Harvey evacuees, tell us about getting your children back in school

As coastal Texas school districts pick up the pieces after Hurricane Harvey flooded and razed their schools, parents must make crucial decisions about how long to wait before enrolling their children somewhere else.

The state is giving students who evacuated from the storm a “reasonable period of time” to decide where they want to enroll, without being penalized. Texas Education Agency officials are deciding on a case-by-case basis how to deal with schools unable to open in the next few weeks.

Under federal law, students who are staying in a shelter, with friends or relatives, or in other temporary housing are considered homeless. They can immediately enroll in any Texas school district and must be referred to the services they need, including mental health and housing resources.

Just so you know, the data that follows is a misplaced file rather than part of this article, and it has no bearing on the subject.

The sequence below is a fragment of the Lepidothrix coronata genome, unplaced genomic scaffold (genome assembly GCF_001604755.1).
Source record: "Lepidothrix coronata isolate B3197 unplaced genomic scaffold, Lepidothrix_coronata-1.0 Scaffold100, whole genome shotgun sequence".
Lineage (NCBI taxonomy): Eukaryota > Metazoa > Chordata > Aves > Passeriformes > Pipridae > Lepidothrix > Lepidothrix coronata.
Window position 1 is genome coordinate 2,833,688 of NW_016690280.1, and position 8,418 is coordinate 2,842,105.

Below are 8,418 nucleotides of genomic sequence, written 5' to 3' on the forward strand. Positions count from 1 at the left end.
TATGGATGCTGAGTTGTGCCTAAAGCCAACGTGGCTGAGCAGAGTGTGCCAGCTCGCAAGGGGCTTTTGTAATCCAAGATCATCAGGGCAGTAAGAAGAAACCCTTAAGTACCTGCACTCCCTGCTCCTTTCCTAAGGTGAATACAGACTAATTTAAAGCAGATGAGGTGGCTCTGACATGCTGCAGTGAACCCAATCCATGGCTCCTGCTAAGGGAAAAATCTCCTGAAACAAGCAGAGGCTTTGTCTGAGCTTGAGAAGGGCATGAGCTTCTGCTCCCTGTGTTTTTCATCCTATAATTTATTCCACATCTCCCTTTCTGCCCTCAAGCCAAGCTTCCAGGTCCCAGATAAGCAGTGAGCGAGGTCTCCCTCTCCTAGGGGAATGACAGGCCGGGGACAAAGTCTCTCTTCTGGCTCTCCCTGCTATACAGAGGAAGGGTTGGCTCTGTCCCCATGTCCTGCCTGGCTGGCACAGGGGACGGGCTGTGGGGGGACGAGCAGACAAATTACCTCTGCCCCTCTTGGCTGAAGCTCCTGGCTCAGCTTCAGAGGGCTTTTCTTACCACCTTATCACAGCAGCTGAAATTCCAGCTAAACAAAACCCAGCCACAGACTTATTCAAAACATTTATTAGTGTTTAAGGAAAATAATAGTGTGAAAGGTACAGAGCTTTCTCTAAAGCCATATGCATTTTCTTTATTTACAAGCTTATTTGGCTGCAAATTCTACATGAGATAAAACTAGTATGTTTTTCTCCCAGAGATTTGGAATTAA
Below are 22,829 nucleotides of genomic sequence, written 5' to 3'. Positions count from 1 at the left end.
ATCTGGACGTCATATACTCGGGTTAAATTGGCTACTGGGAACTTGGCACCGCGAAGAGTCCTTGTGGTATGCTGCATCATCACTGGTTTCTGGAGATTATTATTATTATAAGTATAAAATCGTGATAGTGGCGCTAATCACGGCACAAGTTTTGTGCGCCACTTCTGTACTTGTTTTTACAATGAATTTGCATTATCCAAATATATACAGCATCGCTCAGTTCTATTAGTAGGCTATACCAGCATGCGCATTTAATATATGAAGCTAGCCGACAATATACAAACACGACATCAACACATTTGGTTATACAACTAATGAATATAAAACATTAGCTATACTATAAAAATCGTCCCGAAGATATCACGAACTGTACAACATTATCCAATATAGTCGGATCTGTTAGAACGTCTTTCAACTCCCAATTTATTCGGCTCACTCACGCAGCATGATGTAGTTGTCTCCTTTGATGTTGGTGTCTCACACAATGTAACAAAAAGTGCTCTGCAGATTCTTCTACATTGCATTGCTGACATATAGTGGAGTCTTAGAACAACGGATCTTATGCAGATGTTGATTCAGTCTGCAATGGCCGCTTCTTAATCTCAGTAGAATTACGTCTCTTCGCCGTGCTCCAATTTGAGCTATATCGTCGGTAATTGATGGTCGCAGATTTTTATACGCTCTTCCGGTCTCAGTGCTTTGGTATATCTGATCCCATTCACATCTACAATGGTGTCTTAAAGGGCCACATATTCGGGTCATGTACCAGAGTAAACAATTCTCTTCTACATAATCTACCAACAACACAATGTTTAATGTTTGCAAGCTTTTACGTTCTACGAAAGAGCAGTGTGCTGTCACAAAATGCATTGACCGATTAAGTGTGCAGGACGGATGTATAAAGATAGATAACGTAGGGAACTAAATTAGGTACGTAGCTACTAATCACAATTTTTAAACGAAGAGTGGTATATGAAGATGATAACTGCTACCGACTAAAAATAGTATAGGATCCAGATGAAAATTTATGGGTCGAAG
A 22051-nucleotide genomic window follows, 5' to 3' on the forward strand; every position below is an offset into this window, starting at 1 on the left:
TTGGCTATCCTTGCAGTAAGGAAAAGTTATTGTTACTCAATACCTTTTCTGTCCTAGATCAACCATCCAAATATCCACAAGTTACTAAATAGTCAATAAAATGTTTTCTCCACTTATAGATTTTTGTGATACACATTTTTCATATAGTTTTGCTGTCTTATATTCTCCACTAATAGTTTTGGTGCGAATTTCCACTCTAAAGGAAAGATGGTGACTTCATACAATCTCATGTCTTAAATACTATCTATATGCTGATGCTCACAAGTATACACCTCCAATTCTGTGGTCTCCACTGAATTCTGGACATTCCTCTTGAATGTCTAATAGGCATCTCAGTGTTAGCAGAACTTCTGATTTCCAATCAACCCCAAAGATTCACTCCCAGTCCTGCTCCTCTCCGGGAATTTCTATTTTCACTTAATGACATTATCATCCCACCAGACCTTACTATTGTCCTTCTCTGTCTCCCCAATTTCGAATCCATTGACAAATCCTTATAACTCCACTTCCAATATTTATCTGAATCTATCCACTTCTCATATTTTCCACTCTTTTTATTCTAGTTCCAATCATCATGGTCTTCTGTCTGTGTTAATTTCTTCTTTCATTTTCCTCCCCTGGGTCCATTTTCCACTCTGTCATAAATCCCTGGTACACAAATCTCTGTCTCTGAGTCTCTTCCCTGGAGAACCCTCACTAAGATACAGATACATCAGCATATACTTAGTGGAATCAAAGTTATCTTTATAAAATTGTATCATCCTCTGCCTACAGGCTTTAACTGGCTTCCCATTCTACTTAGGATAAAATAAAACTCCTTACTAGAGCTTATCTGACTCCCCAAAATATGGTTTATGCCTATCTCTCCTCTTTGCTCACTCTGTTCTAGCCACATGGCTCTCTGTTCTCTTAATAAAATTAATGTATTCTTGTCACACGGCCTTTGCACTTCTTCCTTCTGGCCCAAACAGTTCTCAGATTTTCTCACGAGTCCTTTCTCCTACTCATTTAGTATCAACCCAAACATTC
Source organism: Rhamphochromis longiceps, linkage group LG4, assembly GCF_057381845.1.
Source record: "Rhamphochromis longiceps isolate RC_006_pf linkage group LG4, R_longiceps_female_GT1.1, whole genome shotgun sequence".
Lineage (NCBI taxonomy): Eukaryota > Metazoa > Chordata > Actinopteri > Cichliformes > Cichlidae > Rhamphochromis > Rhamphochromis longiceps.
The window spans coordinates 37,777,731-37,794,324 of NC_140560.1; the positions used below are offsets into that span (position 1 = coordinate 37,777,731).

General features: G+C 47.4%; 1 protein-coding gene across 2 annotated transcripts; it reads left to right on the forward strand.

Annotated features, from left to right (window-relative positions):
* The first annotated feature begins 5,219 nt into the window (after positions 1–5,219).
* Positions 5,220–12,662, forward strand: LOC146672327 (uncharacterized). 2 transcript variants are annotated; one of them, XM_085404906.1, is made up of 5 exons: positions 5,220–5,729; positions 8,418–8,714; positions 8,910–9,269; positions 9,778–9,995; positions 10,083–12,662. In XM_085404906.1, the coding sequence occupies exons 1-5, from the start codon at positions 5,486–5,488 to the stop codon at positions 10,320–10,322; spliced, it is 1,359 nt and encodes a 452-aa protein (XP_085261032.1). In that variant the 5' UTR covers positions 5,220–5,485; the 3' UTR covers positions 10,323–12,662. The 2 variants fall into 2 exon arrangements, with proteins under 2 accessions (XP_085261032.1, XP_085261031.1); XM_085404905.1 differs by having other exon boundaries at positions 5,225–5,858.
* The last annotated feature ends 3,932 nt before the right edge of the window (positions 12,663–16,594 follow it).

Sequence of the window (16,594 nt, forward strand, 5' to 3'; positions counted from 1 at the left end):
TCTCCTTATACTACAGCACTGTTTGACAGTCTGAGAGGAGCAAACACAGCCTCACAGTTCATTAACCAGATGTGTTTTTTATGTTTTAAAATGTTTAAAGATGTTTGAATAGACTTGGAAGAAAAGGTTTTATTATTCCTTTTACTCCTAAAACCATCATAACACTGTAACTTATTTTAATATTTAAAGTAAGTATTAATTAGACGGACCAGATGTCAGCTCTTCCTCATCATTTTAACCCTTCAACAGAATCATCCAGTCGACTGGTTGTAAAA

Even in school districts that are able to open soon after the storm, some buildings are damaged beyond repair. In Houston ISD alone, the Houston Chronicle reports, more than 10,000 students will need to attend other campuses, with standing water in 200 schools.

The Texas Tribune wants to hear from families displaced by the storm going through this process and trying to get their kids back in school.

When and why did you make the decision to stay in or leave your home district? What services does your child need to succeed?

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Read related Tribune coverage:

  • As several school officials along the Gulf Coast determine whether their districts can start classes next Tuesday, superintendents across the state are encouraging families displaced by Hurricane Harvey to enroll in their schools. [Full story]

  • Though school districts in the Houston area have postponed classes at least until next Tuesday, their buildings and employees are central to providing relief for people needing shelter during the Hurricane Harvey floods. [Full story]

  • After Hurricane Harvey led to cancelling a week of classes, the University of Houston re-opened Tuesday with a faculty and student body filled with people facing a wide array of challenges related to the storm. [Full story]